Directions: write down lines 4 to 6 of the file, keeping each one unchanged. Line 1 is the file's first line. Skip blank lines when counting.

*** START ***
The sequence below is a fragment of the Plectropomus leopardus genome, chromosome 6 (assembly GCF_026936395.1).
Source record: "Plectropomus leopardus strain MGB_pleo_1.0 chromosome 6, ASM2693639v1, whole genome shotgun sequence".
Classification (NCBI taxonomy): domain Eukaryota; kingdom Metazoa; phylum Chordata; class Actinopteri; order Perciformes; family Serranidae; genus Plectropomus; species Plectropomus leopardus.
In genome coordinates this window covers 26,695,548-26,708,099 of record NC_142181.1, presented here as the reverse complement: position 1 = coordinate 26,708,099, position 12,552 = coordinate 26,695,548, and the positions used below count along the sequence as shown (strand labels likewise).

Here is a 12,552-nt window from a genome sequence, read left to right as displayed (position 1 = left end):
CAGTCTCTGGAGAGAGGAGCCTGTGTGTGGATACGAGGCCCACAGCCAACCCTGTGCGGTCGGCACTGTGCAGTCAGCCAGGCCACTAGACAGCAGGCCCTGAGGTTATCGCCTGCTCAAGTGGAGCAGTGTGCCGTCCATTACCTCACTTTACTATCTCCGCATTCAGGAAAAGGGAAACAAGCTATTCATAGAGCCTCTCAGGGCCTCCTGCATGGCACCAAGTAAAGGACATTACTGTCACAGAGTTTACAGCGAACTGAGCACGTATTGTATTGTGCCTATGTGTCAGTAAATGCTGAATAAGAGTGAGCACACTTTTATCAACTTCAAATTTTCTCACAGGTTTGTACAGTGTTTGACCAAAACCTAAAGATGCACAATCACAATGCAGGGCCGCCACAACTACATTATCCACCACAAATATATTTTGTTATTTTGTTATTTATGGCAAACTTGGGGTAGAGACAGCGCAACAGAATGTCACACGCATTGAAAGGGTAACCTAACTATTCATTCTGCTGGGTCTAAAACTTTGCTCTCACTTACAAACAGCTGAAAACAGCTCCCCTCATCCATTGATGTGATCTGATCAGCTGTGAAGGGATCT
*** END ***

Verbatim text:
In genome coordinates this window covers 26,695,548-26,708,099 of record NC_142181.1, presented here as the reverse complement: position 1 = coordinate 26,708,099, position 12,552 = coordinate 26,695,548, and the positions used below count along the sequence as shown (strand labels likewise).

Here is a 12,552-nt window from a genome sequence, read left to right as displayed (position 1 = left end):
CAGTCTCTGGAGAGAGGAGCCTGTGTGTGGATACGAGGCCCACAGCCAACCCTGTGCGGTCGGCACTGTGCAGTCAGCCAGGCCACTAGACAGCAGGCCCTGAGGTTATCGCCTGCTCAAGTGGAGCAGTGTGCCGTCCATTACCTCACTTTACTATCTCCGCATTCAGGAAAAGGGAAACAAGCTATTCATAGAGCCTCTCAGGGCCTCCTGCATGGCACCAAGTAAAGGACATTACTGTCACAGAGTTTACAGCGAACTGAGCACGTATTGTATTGTGCCTATGTGTCAGTAAATGCTGAATAAGAGTGAGCACACTTTTATCAACTTCAAATTTTCTCACAGGTTTGTACAGTGTTTGACCAAAACCTAAAGATGCACAATCACAATGCAGGGCCGCCACAACTACATTATCCACCACAAATATATTTTGTTATTTTGTTATTTATGGCAAACTTGGGGTAGAGACAGCGCAACAGAATGTCACACGCATTGAAAGGGTAACCTAACTATTCATTCTGCTGGGTCTAAAACTTTGCTCTCACTTACAAACAGCTGAAAACAGCTCCCCTCATCCATTGATGTGATCTGATCAGCTGTGAAGGGATCT